“Coronary heart disease is the single biggest cause of death in England, accounting for around 12% of all deaths annually.[i] If we are to improve patient outcomes in England, it is critical that we raise awareness of the symptoms associated with this condition. The earlier heart disease is diagnosed, the better – treatment can help manage the symptoms, reduce disability and prevent cardiovascular events such as heart attack and stroke.”

Dr Matt Kearney, National Clinical Director for Cardiovascular Disease Prevention from NHS England commented:  

“Over 150,000 deaths in England each year are attributed to heart disease, lung disease and lung cancer. With such a high number of deaths being down to these diseases, we need to take action so we are delighted that Public Health England is running this campaign.  It’s crucial that people are aware of the signs and symptoms, to give those with these diseases the best chance of an early diagnosis.”

  1. The campaign includes national TV, radio, digital and out of home advertising, together with face to face events in venues such as shopping centres.
  2. Symptoms of lung disease (including lung cancer) and heart disease include:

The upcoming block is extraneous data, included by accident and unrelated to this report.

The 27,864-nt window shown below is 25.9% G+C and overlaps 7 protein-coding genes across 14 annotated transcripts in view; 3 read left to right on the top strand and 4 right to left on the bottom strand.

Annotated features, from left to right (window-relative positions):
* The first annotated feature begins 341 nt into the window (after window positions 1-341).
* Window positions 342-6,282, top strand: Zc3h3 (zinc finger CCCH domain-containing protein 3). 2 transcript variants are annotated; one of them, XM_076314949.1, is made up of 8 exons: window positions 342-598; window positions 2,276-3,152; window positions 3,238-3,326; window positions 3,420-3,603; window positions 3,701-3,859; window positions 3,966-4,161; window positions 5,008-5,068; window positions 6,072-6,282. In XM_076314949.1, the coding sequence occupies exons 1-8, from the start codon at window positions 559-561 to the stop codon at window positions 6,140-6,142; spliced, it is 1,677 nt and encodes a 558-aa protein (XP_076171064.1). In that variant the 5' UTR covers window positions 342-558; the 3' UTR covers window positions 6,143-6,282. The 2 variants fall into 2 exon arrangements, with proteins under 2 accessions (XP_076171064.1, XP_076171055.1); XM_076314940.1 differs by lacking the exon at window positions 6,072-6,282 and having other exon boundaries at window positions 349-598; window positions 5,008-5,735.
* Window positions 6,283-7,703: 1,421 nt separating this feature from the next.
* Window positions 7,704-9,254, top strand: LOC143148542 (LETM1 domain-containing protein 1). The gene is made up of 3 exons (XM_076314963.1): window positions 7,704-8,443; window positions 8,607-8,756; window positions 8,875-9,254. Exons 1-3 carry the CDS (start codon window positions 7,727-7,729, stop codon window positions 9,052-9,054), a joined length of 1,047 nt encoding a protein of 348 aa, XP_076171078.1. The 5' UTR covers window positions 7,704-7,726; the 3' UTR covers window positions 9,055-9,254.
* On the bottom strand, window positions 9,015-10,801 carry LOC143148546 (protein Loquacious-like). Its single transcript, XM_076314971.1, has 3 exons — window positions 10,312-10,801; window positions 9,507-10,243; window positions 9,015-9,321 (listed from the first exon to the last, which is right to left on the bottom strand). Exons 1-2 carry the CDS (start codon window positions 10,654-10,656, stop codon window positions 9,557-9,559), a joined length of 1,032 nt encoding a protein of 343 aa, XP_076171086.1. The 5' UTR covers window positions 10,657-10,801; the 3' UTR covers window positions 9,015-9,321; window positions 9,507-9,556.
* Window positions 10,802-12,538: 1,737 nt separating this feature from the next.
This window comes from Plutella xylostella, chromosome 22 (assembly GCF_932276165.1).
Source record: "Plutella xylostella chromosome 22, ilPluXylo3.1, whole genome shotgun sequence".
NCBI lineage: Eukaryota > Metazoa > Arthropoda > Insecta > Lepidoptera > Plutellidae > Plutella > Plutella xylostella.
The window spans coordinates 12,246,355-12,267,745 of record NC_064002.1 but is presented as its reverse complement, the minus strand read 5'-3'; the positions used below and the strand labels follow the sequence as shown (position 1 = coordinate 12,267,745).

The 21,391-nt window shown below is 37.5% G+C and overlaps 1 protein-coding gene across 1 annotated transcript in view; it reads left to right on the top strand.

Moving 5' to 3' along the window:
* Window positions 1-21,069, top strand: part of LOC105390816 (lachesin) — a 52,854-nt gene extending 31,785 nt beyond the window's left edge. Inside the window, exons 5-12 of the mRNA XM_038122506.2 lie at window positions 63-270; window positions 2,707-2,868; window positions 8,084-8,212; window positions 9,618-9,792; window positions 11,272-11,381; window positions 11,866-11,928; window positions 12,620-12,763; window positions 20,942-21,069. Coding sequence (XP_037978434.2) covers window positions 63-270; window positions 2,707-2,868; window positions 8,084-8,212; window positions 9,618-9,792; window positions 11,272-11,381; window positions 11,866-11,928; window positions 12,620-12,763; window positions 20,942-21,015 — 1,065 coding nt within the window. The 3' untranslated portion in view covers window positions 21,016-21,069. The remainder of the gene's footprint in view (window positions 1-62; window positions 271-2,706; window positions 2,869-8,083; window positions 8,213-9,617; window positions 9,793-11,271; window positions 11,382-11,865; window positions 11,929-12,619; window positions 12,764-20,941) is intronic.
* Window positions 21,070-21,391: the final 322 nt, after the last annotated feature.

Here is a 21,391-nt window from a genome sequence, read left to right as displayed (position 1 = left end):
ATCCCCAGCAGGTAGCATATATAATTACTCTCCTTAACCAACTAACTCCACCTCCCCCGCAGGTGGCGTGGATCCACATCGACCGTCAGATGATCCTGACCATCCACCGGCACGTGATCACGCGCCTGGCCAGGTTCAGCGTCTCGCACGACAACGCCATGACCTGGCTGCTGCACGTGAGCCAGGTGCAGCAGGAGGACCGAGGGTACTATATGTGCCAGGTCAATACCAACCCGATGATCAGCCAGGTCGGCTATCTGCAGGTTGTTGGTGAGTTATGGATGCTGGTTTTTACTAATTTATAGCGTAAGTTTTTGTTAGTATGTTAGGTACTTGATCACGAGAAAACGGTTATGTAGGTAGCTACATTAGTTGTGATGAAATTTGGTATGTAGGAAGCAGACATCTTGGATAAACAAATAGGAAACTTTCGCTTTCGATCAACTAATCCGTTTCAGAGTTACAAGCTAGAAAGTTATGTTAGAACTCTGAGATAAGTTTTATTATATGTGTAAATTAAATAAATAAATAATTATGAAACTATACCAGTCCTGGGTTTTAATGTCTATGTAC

1. A persistent cough that lasts three weeks or more
    2. Getting out of breath doing things that you used to be able to do, such as:
      • Vacuuming
      • Mowing the lawn
      • Walking at a normal pace (and struggling to keep up with friends)
      • Moving from the sofa to make a cup of tea
      • Dressing and undressing yourself
      • Climbing short flights of stairs
    3. A cough that has got worse or changes
    4. Frequent chest infections
    5. Coughing up blood
    6. Chest pain or shoulder pain
    7. Wheezing
    8. Feeling more tired than usual for some time
    9. Losing weight for no obvious reason

If you have any of these symptoms, tell your doctor.

Source: Incidence and mortality data supplied by Public Health England, based on the National Cancer Registration Service dataset and Analysis Service, March 2017.

[i] Mortality statistics - underlying cause, sex and age I20-I25 Ischaemic heart diseases 2013-2015: ONS Crown Copyright Reserved [from Nomis on 5 June 2017] https://www.nomisweb.co.uk/.

 [1] The research was conducted via an online survey by Kantar Public. A nationally representative sample of 3,000 adults aged 50-89 were interviewed from April 11th – 19th 2017, including 300 from the South West: http://www.tns-bmrb.co.uk/tns-polling-archive